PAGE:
If you had contributed the maximum contribution from inception and between capital contributions and growth, the account was valued at $42,000, you could withdraw all $42,000 and replace that amount the following year, along with the room that had been created for that year as well. (Example 2)

 

A Third unique difference between a TFSA and an RRSP is that there is no taxable deduction for a contribution to a TFSA, unlike the RRSP which does allow you to proportionally off-set the RRSP deposit from your income. The theory behind the RRSP and the deduction is that hypothetically one would be in a higher tax bracket while working, and would be able to deduct more from ones income, potentially allowing the individual to move into a different and lower tax bracket. When income is taken in the latter years the premise is that the income of the individual will be lower and, therefore, more beneficial from a tax perspective.

 

With all of the above in mind, does it make more sense to contribute to an RRSP then it does to a TFSA?

 

The answer is that it depends on your tax situation. I suggest to my clients that within the first 60 days after the end of the previous calendar year, they do a mock up on their taxes. Assuming that the result indicates that either no tax would be owing, or better yet, that they would be eligible for a refund, I recommend no RRSP deposit be made. An RRSP contribution as in my example would further enhance a refund, meaning that you have paid too much tax in a given year, and will have that over-payment refunded.

 

Building up the value of the TFSA will allow for the opportunity to blend taxable and non-taxable income in the future. This will help to keep the overall tax rate down for an individual, but just as important, means that a lower gross withdrawal is required to provide the same net income. (Example 3)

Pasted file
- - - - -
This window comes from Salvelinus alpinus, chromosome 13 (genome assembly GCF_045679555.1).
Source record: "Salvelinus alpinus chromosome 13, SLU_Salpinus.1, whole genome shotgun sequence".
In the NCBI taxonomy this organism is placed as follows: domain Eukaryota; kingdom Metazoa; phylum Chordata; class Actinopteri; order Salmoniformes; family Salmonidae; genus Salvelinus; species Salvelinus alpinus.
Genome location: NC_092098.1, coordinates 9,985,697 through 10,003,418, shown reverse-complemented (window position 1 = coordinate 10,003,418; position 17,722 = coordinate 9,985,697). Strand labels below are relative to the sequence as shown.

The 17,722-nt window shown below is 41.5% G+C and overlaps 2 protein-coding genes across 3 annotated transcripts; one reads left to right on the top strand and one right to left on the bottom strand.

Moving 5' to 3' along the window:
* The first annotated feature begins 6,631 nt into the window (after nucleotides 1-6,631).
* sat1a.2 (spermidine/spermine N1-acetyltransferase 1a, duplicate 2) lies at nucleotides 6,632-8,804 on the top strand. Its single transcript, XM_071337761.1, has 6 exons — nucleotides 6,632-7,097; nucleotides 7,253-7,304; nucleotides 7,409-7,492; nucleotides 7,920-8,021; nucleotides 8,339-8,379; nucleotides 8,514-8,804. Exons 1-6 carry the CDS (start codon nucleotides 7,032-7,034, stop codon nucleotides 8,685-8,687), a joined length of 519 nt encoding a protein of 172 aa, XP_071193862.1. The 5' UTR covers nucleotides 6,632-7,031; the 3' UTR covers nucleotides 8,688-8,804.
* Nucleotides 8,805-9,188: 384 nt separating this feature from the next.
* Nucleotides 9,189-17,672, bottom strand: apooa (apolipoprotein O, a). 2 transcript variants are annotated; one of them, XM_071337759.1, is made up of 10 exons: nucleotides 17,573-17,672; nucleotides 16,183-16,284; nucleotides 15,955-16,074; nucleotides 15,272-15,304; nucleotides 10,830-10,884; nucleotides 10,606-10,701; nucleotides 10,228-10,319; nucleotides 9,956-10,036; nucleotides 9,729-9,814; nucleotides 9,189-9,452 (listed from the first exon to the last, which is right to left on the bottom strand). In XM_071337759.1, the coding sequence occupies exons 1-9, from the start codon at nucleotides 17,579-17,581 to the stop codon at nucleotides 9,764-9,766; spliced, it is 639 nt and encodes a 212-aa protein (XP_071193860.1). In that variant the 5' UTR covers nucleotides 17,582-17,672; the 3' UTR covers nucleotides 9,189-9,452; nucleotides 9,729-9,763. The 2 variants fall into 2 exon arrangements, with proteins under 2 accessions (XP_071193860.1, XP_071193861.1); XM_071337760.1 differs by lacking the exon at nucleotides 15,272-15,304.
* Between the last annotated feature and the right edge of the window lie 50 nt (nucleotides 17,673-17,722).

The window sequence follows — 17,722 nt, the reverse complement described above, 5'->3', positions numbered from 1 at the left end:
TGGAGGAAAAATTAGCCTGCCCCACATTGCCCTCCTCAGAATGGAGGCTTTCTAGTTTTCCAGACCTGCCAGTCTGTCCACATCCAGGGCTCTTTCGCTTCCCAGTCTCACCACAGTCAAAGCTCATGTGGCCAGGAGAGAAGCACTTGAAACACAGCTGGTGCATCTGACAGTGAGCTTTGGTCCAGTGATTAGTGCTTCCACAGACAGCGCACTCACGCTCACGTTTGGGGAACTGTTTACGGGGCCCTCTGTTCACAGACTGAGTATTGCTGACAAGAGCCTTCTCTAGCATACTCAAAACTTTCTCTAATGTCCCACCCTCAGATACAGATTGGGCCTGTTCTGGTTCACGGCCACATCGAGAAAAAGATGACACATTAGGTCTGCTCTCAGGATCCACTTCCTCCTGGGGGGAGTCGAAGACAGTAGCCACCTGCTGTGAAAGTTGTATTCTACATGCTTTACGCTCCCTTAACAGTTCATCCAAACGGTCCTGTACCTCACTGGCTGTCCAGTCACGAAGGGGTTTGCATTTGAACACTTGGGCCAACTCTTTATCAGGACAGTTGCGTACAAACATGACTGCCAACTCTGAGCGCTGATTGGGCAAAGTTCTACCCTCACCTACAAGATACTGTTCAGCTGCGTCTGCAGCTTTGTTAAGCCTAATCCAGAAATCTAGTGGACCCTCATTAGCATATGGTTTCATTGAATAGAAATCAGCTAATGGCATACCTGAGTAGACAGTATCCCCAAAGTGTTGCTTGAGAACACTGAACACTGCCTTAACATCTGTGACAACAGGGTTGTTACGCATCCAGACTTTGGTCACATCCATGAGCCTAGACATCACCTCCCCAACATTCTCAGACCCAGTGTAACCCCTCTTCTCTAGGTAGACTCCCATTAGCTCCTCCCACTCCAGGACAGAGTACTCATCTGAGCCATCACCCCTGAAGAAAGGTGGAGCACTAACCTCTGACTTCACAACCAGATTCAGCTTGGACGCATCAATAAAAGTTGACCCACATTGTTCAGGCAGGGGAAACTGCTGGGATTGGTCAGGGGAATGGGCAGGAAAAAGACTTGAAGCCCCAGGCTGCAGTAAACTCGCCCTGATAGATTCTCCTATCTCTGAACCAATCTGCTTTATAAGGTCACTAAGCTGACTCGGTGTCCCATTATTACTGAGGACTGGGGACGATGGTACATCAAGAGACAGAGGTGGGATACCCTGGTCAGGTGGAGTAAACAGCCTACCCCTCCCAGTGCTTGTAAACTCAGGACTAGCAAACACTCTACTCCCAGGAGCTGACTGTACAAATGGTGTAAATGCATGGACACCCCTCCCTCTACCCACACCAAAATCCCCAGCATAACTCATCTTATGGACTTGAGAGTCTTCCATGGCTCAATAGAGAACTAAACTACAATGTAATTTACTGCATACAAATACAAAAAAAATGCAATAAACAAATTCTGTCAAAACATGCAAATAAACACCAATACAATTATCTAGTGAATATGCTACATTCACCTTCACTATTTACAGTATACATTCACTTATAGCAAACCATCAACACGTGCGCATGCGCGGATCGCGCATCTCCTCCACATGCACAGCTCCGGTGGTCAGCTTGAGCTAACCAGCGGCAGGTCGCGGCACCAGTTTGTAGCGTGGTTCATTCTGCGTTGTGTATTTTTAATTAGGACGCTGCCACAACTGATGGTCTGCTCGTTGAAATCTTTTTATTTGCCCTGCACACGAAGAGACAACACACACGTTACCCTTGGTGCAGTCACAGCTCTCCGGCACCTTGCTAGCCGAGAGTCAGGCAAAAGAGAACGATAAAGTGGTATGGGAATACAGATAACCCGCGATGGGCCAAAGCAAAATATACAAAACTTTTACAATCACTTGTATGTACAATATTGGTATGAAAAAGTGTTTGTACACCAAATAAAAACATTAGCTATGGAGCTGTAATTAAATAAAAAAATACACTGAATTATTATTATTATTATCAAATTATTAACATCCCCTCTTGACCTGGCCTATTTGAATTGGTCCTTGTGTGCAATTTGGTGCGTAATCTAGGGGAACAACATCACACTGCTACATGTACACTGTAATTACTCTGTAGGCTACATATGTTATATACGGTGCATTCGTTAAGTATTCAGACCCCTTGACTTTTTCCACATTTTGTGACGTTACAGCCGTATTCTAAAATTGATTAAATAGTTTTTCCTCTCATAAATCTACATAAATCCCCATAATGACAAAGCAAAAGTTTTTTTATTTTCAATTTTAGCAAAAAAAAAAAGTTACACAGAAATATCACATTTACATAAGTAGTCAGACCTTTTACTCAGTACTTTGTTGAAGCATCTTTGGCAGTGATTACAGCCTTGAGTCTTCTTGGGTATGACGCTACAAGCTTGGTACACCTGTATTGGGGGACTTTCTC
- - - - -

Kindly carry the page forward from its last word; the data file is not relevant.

One final consideration is Old Age Security (OAS) and the associated clawback. If there is too much taxable income being taken then it is possible the government could start clawing back some of the OAS. Income from a TFSA has no impact on income thresholds for OAS clawback purposes.

 

In summary, most people have been programmed to contribute to an RRSP because that was really the only tax sheltered accrual vehicle available. Now with the TFSA, you have options. Granted when you contribute to a TFSA, you won't get a juicy refund cheque for

RRSP contributions, but conversely you won't have the potential taxable income issues that you could in retirement if the TFSA is not incorporated as part of your overall planning.

 

Example 1:

If you were able to get a 2% interest rate for your savings account (highly unlikely in today's environment) and you had accrued $25,000 invested in your TFSA, you would in fact be able to protect the interest, ($500 in this case), that would otherwise have to be claimed for that corresponding tax year. In a 50% tax bracket, you would save $250 of taxable income.

 

It's hardly worth sheltering that small amount of money. On the flip side, if you had invested in a basket of US equities last year, it would not be out of the realm of possibility to earn a 20% return on this money. This would equate to a $5,000 savings on taxable income amounting to a tax savings of $1,250 or more depending on the treatment of income. The perception that the money has to be allocated to a "savings account" is not only a misconception, but it could be preventing you from maximizing the tax benefit of the Tax Free Savings Account.

 

Example 2:

If we assume contribution rates remain at $5,500 going forward, you could deposit the $47,500 ($42,000 plus $5,500) and calculate it as the replacement of the capital and growth withdrawn in 2015. Conversely, an RRSP withdrawal is not only taxable, but you never get the RRSP room back once it is withdrawn. This is a significant difference between the TFSA and the RRSP.

 

Example 3:

To better illustrate this point, if $36,000 net of income is needed over and above the CPP and OAS, then it would require a gross amount of $45,000 be withdrawn from an RRSP/RRIF to net $36,000. In contrast, it would require $36,000 withdrawn from a TFSA to provide the same amount of income. This would preserve an additional $9,000 of capital that would otherwise have to be taken.

 

Brad Amlin, CFP

Financial Advisor with Cornwall Wealth Management (formerly Marlatt Limited)